“…abstract artist of diverse, innovative works characterized
by geometric shapes, pure color, and lucid design.”
by Lilly Wei
Ron Agam is an abstract artist of diverse, innovative works characterized by geometric shapes, pure color, and lucid design. He is also a photographer of note, both of portraits and striking, oversized close-ups of representational images that verge on the abstract. He says he sees only patterns when he works, not the actual rose, for instance. Experimenting with lenticular printing and holography, his curiosity about mediums and their potential is ongoing and wide-ranging. Tilting toward the modernist, his practice is a reconsideration of Russian Constructivism, de Stijl, Op and Minimalist art, all movements that have intrigued and influenced him. When asked why he became an abstract artist focused on color, Agam said, “I was always surrounded by abstraction. It was like being thrown into the ocean and told to swim and my ocean was abstraction, I didn’t know anything else.”
Agam uses both canvas and wood as his supports, the latter sometimes treated three-dimensionally and might be classified as sculptural reliefs, filled with raised circles, squares and other such forms. His production is marked by the immediacy of its impact, the colors extraordinarily vivid, often enhanced by their cannily calibrated juxtapositions. Usually based on a variant of the grid, Agam’s compositions are elegant, clean, the overall execution highly polished. The phenomenology of the perceptual, the effects of color, light, shape, their interaction in space and the optical movement they create comprise the core of his astonishing production. He both makes his works by hand and utilizes technology but he does not fetishize either, he said. Nonetheless, Agam revels in the sensuousness and the physicality of materials, the paint, the wood, even the epoxy he spreads over the surfaces of some of his works like a second, reflective, transparent skin.
“…The phenomenology of the perceptual, the effects of color, light, shape, their interaction in space and the optical movement they create comprise the core of his astonishing production.”
Although surrounded by art and involved in the international art world from infancy, he began painting seriously only a few years ago. Soon after, he added small wood panels with raised images created by a high-speed router to his repertoire, inspired by Jean (Hans) Arp, whom Agam has admired since he was a child. From there, his ambitions and his scale expanded exponentially, his sense of urgency spurred by a feeling that time was slipping away from him and he needed to catch up with his destiny. He works intuitively, fearlessly, and incessantly. Stimulated by challenges, he likes to quote Matisse’s observation that an artist should not permit himself to be imprisoned by anything in the field of abstraction.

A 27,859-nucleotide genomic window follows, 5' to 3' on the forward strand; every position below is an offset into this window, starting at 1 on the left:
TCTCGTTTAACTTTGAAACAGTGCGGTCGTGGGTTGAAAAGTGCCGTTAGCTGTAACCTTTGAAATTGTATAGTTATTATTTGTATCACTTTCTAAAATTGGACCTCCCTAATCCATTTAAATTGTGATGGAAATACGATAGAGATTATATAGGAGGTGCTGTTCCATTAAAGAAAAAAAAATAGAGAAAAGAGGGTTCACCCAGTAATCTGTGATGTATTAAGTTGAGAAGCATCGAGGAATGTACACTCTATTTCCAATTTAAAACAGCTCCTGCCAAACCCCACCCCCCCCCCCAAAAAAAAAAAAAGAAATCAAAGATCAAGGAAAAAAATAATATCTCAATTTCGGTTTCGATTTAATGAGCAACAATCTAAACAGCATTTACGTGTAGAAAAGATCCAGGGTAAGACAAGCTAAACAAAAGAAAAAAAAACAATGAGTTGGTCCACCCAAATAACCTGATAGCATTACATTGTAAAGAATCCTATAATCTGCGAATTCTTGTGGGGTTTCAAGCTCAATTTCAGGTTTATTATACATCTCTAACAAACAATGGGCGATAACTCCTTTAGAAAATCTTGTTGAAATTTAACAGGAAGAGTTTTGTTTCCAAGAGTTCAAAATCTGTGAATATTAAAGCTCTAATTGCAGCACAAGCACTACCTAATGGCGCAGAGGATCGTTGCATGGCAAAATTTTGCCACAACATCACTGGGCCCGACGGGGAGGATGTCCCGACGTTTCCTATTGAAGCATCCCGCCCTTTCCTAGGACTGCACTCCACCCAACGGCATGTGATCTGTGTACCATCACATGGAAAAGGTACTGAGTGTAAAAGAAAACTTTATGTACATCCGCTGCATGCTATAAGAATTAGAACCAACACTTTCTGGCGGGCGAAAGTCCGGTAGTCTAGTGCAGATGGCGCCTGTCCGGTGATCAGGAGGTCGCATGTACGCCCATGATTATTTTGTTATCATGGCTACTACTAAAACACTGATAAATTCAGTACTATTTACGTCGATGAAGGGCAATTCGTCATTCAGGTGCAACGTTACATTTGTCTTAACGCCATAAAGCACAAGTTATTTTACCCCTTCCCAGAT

His recent projects continue to explore the themes and motifs that he first established when he began to make art, although the present works are generally less giddy, less hallucinogenic than some of his previous, more optically unsettling lenticular and holographic ventures.
That said, his vertigo-inducing pinstriped blue painting of two different shades of blue against a white ground packs quite a visual punch as it advances and recedes, as does a red octagon that suggests a wavering abstract flower. Its chiseled, angled swirl of white lines, as well as its irregular perimeter, stirs the surface into choppy, mesmerizing motion, as if seen under the influence of an intoxicant. Another work is calmer, its pristine white field supporting a three-tiered trio of what looks like giant sugar cubes attached precariously to it at a single point, the upper faces—each painted a different color—tipped upward toward the field, lighting it with a small beam of reflected color, a low-tech, environmentally friendly illumination system. A related work also features a series of white cubes, only much smaller, arranged as a grid of eight by eight little squares, the sweet colors, like those of candy or pills, pulsing gently but insistently.
Other recent works are more or less straightforward paintings of nested squares that recall those of Josef Albers, Frank Stella and Richard Anuszkiewicz. Agam, however, adds his own twist to them, such as in Disruptive #2, by superimposing another system of chevroned stripes over the main composition, creating an optical collision, complicating the reading of a work that, as always, explores the compelling, subjective experience of color.
Lilly Wei is an art critic for the major art publications in the US and independent curator based in New York.